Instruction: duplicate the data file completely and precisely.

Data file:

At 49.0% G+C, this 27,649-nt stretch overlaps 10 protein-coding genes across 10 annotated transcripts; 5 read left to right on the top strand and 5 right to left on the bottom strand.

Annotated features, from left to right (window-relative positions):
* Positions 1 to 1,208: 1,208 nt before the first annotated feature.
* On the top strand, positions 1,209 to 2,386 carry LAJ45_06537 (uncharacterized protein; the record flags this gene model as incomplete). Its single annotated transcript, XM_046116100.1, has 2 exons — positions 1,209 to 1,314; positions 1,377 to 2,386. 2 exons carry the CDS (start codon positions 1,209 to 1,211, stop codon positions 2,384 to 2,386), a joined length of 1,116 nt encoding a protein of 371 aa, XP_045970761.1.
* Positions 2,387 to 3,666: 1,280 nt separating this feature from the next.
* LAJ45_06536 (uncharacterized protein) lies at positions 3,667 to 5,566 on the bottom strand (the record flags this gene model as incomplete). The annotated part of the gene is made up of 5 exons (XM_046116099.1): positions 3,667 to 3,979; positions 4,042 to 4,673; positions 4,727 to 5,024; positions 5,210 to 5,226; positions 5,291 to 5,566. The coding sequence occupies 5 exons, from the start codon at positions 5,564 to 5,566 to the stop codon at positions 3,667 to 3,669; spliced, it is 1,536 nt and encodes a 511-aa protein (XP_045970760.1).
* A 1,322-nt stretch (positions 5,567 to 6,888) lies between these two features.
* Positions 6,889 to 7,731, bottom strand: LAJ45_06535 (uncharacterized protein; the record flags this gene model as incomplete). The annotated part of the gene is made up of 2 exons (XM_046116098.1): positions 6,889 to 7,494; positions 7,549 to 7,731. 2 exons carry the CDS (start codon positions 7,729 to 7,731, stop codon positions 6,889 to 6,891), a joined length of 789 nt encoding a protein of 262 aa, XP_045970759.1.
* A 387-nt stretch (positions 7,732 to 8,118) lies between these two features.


At 49.0% G+C, this 27,649-nt stretch overlaps 10 protein-coding genes across 10 annotated transcripts; 5 read left to right on the top strand and 5 right to left on the bottom strand.

Annotated features, from left to right (window-relative positions):
* Positions 1 to 1,208: 1,208 nt before the first annotated feature.
* On the top strand, positions 1,209 to 2,386 carry LAJ45_06537 (uncharacterized protein; the record flags this gene model as incomplete). Its single annotated transcript, XM_046116100.1, has 2 exons — positions 1,209 to 1,314; positions 1,377 to 2,386. 2 exons carry the CDS (start codon positions 1,209 to 1,211, stop codon positions 2,384 to 2,386), a joined length of 1,116 nt encoding a protein of 371 aa, XP_045970761.1.
* Positions 2,387 to 3,666: 1,280 nt separating this feature from the next.
* LAJ45_06536 (uncharacterized protein) lies at positions 3,667 to 5,566 on the bottom strand (the record flags this gene model as incomplete). The annotated part of the gene is made up of 5 exons (XM_046116099.1): positions 3,667 to 3,979; positions 4,042 to 4,673; positions 4,727 to 5,024; positions 5,210 to 5,226; positions 5,291 to 5,566. The coding sequence occupies 5 exons, from the start codon at positions 5,564 to 5,566 to the stop codon at positions 3,667 to 3,669; spliced, it is 1,536 nt and encodes a 511-aa protein (XP_045970760.1).
* A 1,322-nt stretch (positions 5,567 to 6,888) lies between these two features.
* Positions 6,889 to 7,731, bottom strand: LAJ45_06535 (uncharacterized protein; the record flags this gene model as incomplete). The annotated part of the gene is made up of 2 exons (XM_046116098.1): positions 6,889 to 7,494; positions 7,549 to 7,731. 2 exons carry the CDS (start codon positions 7,729 to 7,731, stop codon positions 6,889 to 6,891), a joined length of 789 nt encoding a protein of 262 aa, XP_045970759.1.
* A 387-nt stretch (positions 7,732 to 8,118) lies between these two features.